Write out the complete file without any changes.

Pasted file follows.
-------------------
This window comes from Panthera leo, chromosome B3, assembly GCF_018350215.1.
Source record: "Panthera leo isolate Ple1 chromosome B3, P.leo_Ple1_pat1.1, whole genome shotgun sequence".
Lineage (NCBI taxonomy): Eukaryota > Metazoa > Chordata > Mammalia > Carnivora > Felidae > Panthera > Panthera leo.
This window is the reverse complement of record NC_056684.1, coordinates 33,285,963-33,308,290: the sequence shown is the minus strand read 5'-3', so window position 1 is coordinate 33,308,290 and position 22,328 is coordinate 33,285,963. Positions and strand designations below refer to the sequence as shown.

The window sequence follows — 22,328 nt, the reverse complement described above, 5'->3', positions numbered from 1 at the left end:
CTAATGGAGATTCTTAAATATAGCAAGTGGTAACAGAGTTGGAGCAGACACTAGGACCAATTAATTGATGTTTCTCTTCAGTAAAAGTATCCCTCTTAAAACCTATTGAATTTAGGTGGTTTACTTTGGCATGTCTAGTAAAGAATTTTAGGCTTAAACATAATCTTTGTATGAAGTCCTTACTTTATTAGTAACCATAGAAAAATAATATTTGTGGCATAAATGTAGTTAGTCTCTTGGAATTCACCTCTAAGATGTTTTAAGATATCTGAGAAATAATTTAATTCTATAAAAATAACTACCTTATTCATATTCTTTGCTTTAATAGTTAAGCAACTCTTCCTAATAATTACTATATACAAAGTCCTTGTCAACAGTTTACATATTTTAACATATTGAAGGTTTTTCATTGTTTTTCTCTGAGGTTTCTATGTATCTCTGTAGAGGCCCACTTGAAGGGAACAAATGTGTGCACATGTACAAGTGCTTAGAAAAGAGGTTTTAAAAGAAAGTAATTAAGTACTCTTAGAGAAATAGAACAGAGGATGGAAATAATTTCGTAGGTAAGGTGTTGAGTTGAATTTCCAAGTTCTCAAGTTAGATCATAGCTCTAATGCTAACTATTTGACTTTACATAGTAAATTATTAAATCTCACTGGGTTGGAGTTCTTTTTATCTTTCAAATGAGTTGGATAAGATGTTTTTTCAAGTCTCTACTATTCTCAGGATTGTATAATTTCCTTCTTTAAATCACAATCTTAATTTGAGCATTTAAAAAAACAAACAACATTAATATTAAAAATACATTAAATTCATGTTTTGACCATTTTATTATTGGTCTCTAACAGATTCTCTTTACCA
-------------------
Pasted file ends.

This window comes from Panthera leo, chromosome B3, assembly GCF_018350215.1.
Source record: "Panthera leo isolate Ple1 chromosome B3, P.leo_Ple1_pat1.1, whole genome shotgun sequence".
Lineage (NCBI taxonomy): Eukaryota > Metazoa > Chordata > Mammalia > Carnivora > Felidae > Panthera > Panthera leo.
This window is the reverse complement of record NC_056684.1, coordinates 33,285,963-33,308,290: the sequence shown is the minus strand read 5'-3', so window position 1 is coordinate 33,308,290 and position 22,328 is coordinate 33,285,963. Positions and strand designations below refer to the sequence as shown.

The window sequence follows — 22,328 nt, the reverse complement described above, 5'->3', positions numbered from 1 at the left end:
CTAATGGAGATTCTTAAATATAGCAAGTGGTAACAGAGTTGGAGCAGACACTAGGACCAATTAATTGATGTTTCTCTTCAGTAAAAGTATCCCTCTTAAAACCTATTGAATTTAGGTGGTTTACTTTGGCATGTCTAGTAAAGAATTTTAGGCTTAAACATAATCTTTGTATGAAGTCCTTACTTTATTAGTAACCATAGAAAAATAATATTTGTGGCATAAATGTAGTTAGTCTCTTGGAATTCACCTCTAAGATGTTTTAAGATATCTGAGAAATAATTTAATTCTATAAAAATAACTACCTTATTCATATTCTTTGCTTTAATAGTTAAGCAACTCTTCCTAATAATTACTATATACAAAGTCCTTGTCAACAGTTTACATATTTTAACATATTGAAGGTTTTTCATTGTTTTTCTCTGAGGTTTCTATGTATCTCTGTAGAGGCCCACTTGAAGGGAACAAATGTGTGCACATGTACAAGTGCTTAGAAAAGAGGTTTTAAAAGAAAGTAATTAAGTACTCTTAGAGAAATAGAACAGAGGATGGAAATAATTTCGTAGGTAAGGTGTTGAGTTGAATTTCCAAGTTCTCAAGTTAGATCATAGCTCTAATGCTAACTATTTGACTTTACATAGTAAATTATTAAATCTCACTGGGTTGGAGTTCTTTTTATCTTTCAAATGAGTTGGATAAGATGTTTTTTCAAGTCTCTACTATTCTCAGGATTGTATAATTTCCTTCTTTAAATCACAATCTTAATTTGAGCATTTAAAAAAACAAACAACATTAATATTAAAAATACATTAAATTCATGTTTTGACCATTTTATTATTGGTCTCTAACAGATTCTCTTTACCA